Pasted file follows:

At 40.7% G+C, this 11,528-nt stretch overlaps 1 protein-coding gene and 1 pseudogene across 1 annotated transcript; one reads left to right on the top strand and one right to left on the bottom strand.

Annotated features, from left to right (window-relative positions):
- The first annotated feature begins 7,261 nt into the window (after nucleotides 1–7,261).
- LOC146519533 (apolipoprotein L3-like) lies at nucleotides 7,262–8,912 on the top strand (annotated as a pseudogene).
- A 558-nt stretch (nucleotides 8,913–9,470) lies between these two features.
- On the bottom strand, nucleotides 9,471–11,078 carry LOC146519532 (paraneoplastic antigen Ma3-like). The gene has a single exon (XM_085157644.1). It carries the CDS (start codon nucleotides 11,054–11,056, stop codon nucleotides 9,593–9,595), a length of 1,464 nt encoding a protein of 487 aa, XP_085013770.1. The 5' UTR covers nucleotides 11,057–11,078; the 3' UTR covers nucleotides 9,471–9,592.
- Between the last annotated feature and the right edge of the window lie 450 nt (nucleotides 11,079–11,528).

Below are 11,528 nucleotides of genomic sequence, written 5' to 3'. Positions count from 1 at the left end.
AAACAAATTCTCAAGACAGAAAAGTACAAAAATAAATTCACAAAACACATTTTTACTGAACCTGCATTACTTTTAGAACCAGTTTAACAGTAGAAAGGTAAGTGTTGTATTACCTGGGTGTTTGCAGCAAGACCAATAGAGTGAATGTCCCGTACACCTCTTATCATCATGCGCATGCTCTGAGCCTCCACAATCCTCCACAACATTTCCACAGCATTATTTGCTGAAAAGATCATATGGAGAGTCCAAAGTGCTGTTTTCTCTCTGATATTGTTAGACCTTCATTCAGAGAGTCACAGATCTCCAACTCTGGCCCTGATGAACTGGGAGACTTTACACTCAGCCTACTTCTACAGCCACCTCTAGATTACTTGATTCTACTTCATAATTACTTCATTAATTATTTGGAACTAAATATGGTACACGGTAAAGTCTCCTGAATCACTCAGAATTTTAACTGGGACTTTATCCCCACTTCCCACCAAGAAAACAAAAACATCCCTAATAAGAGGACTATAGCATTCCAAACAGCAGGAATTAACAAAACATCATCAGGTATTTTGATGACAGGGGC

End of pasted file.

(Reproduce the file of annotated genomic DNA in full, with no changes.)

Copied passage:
At 40.7% G+C, this 11,528-nt stretch overlaps 1 protein-coding gene and 1 pseudogene across 1 annotated transcript; one reads left to right on the top strand and one right to left on the bottom strand.

Annotated features, from left to right (window-relative positions):
- The first annotated feature begins 7,261 nt into the window (after nucleotides 1–7,261).
- LOC146519533 (apolipoprotein L3-like) lies at nucleotides 7,262–8,912 on the top strand (annotated as a pseudogene).
- A 558-nt stretch (nucleotides 8,913–9,470) lies between these two features.
- On the bottom strand, nucleotides 9,471–11,078 carry LOC146519532 (paraneoplastic antigen Ma3-like). The gene has a single exon (XM_085157644.1). It carries the CDS (start codon nucleotides 11,054–11,056, stop codon nucleotides 9,593–9,595), a length of 1,464 nt encoding a protein of 487 aa, XP_085013770.1. The 5' UTR covers nucleotides 11,057–11,078; the 3' UTR covers nucleotides 9,471–9,592.
- Between the last annotated feature and the right edge of the window lie 450 nt (nucleotides 11,079–11,528).

Below are 11,528 nucleotides of genomic sequence, written 5' to 3'. Positions count from 1 at the left end.
AAACAAATTCTCAAGACAGAAAAGTACAAAAATAAATTCACAAAACACATTTTTACTGAACCTGCATTACTTTTAGAACCAGTTTAACAGTAGAAAGGTAAGTGTTGTATTACCTGGGTGTTTGCAGCAAGACCAATAGAGTGAATGTCCCGTACACCTCTTATCATCATGCGCATGCTCTGAGCCTCCACAATCCTCCACAACATTTCCACAGCATTATTTGCTGAAAAGATCATATGGAGAGTCCAAAGTGCTGTTTTCTCTCTGATATTGTTAGACCTTCATTCAGAGAGTCACAGATCTCCAACTCTGGCCCTGATGAACTGGGAGACTTTACACTCAGCCTACTTCTACAGCCACCTCTAGATTACTTGATTCTACTTCATAATTACTTCATTAATTATTTGGAACTAAATATGGTACACGGTAAAGTCTCCTGAATCACTCAGAATTTTAACTGGGACTTTATCCCCACTTCCCACCAAGAAAACAAAAACATCCCTAATAAGAGGACTATAGCATTCCAAACAGCAGGAATTAACAAAACATCATCAGGTATTTTGATGACAGGGGC